VANGUARD INCARCERATED PRESS: The Convict’s Lady, A Serpent of Duality

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by Armando Ybarra

As a convict, sitting here in solitude, my mind mimics the duties of Coatlicue, the Aztec “Lady of the Serpent Skirt,” as it contains and balances the dualities of the blended realities I live in through my consciousness. Dual realities co-exist within my mind, such as: hope/anguish, success/failure, life/death, all at once these opposites utilize the same brain waves to create my living existence. In my role as “Serpent Skirt” I contain my emotions and balance the time spent living in each reality, so as not to be trapped in one to my detriment.

A convict’s mind is a complex entity, for it tarries together with the past, the present, and the future. Thoughts formed are a juxtapositioning of this mixture of realities. Sitting here analyzing my past influences, my present with the realization of my regret of ill-conceived choices, yet a yearning for a future full of hope is never out of reach. I cling to this hope to preserve my character from the antagonistic circumstances which aim to chip away at my integrity, forcing me to live in a reality unfamiliar to my existence. This inner mash-up of dimensions takes place in such negative surroundings that my hope seems to constantly be in a struggle to survive. This chaos reaps havoc within my mind, the living quarters I now occupy. No longer is my reality set in three dimensions; I now live life within the limitless boundaries of thought, within the confines of my mind. My body is shackled to this prison cell, but my mind roams free, refusing to be incarcerated.

The duality of hope is an indignant charge that is not easily contained; anguish aims to rip apart my sanity as its co-existence with my hope induces a rivalry over my emotions that is fiercely competitive. Anguish pervades my spirit on account of my father’s death. He was the one true loyal friend I had in my life. The agony over my mother’s passing also permeates my heart. She was the love of my life; who mourned for my father for ten months, then followed her soulmate to heaven. My godson lost his life in between the deaths of my parents. He was a good young man with a golden heart and a tremendous amount of potential.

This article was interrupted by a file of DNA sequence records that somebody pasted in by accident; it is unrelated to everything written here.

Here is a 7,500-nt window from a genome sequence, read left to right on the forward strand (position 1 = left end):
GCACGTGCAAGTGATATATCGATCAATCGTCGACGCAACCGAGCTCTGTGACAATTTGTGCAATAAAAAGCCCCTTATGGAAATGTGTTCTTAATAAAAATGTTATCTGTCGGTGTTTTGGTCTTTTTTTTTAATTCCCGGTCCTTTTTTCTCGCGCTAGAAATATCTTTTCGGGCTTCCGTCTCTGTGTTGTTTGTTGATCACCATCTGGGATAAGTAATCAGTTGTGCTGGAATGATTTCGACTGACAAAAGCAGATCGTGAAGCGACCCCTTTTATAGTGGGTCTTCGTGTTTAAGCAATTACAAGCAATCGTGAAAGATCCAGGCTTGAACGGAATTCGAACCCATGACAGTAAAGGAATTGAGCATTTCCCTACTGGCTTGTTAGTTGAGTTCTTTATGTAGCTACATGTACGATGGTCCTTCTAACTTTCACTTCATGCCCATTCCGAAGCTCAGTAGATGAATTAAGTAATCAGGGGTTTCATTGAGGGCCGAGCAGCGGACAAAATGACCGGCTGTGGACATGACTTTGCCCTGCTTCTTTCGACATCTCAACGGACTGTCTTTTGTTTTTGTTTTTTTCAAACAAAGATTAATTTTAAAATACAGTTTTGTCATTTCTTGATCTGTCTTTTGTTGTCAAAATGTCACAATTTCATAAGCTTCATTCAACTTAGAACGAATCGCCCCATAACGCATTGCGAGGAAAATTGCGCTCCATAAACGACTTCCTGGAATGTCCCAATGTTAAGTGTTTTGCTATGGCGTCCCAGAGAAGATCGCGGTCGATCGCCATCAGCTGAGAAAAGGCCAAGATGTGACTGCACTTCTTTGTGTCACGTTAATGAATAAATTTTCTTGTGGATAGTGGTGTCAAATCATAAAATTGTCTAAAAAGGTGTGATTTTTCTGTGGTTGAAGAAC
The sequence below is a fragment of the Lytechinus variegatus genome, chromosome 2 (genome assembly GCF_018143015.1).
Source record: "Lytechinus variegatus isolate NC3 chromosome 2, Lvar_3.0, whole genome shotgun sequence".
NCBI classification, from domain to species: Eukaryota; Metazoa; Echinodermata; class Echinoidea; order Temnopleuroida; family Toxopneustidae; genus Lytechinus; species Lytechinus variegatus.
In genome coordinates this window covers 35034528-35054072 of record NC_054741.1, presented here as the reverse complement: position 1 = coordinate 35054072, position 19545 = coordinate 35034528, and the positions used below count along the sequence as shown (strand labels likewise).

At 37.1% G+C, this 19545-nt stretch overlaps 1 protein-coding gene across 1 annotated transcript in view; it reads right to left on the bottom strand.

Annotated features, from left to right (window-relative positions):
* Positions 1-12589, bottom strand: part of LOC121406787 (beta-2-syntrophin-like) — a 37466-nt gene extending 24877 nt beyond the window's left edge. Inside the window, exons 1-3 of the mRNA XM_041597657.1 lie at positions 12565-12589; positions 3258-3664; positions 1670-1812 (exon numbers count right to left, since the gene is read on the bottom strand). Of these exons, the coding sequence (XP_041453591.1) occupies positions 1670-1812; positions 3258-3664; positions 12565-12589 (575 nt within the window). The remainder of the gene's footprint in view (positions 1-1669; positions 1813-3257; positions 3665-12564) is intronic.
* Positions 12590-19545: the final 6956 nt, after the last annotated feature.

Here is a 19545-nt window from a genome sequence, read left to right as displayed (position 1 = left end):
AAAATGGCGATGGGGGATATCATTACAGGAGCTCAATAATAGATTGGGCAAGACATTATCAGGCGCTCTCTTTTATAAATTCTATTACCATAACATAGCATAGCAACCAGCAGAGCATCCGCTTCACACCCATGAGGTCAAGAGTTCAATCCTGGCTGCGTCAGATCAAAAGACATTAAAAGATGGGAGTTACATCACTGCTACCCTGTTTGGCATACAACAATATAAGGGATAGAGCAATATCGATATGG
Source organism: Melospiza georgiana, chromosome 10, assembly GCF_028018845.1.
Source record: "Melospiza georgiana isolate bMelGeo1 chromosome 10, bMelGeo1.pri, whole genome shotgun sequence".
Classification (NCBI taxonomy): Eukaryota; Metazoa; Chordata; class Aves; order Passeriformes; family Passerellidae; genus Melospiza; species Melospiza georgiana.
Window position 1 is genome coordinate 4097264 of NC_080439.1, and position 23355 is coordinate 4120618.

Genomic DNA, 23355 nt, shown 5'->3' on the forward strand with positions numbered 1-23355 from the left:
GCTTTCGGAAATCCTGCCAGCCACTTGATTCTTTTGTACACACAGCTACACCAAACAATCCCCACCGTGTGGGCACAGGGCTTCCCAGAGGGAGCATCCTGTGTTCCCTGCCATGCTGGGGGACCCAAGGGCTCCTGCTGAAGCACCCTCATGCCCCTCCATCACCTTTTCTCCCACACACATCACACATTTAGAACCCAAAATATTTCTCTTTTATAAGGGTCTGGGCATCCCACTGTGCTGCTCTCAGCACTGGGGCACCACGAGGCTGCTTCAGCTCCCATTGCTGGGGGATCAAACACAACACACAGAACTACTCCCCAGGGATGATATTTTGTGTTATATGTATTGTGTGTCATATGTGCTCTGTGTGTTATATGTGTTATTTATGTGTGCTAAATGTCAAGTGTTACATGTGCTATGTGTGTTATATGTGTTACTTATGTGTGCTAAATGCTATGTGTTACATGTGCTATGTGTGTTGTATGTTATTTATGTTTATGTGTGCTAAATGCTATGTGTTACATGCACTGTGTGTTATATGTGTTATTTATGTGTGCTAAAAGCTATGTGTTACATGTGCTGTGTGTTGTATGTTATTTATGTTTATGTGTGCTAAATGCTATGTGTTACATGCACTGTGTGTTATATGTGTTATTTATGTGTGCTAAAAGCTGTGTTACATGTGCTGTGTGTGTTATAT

My mental Coatlicue strenuously labors to contain and equalize the opposing forces of anguish and hope, with no solution to reconcile the two; as hope and anguish maintain to be irreconcilable, I engender feelings of confidence and optimism to create an advantage for hope to overcome.

The pain from the deaths in my family is contained because of the lack of outlet which frustrates the Aztec Lady of my mind. This attempt to balance the realities is an exercise of futility as the pain outweighs the joy only because of the circumstances which prevent the joy from expanding and the pain from alleviating. This is a struggle my consciousness engages daily as I refuse to allow the memory of the people I love so dearly to destroy me. I must make a conscious effort on a daily basis to smile for them, a choice I make to demonstrate their love for me is stronger than the pain I feel. This is the key to balancing their realities: their love.

Gloria Anzaldúa writes in Entering into the Serpent that “People who inhabit both realities are forced to live in the interface between the two, forced to become adept at switching modes.” This “switching of modes” is a survival tactic a convict uses as conflicting voices within my mind battle for position in my mind’s arena, the interface between realities. The reality of life behind bars is eschewed through the process of thoughts and memories. My mind contains the thoughts capable of destruction by balancing them with thoughts that have the ability to rejuvenate my existence against the negative aspects of my reality, filling me with a positive outlook for a future full of hope. Serving a life sentence in prison entails blended realities, which are a double-duty to my mind’s Serpent Skirt. The Aztec Lady my mind mimics constantly struggles to balance and contain, but has not yet failed to maintain to keep the dualities in check.

Republished from “Perspectives from the Cell Block: An Anthology of Prisoner Writings” – edited by Joan Parkin in collaboration with incarcerated people from Mule Creek State Prison.

About The Author

Disclaimer: the views expressed by guest writers are strictly those of the author and may not reflect the views of the Vanguard, its editor, or its editorial board.

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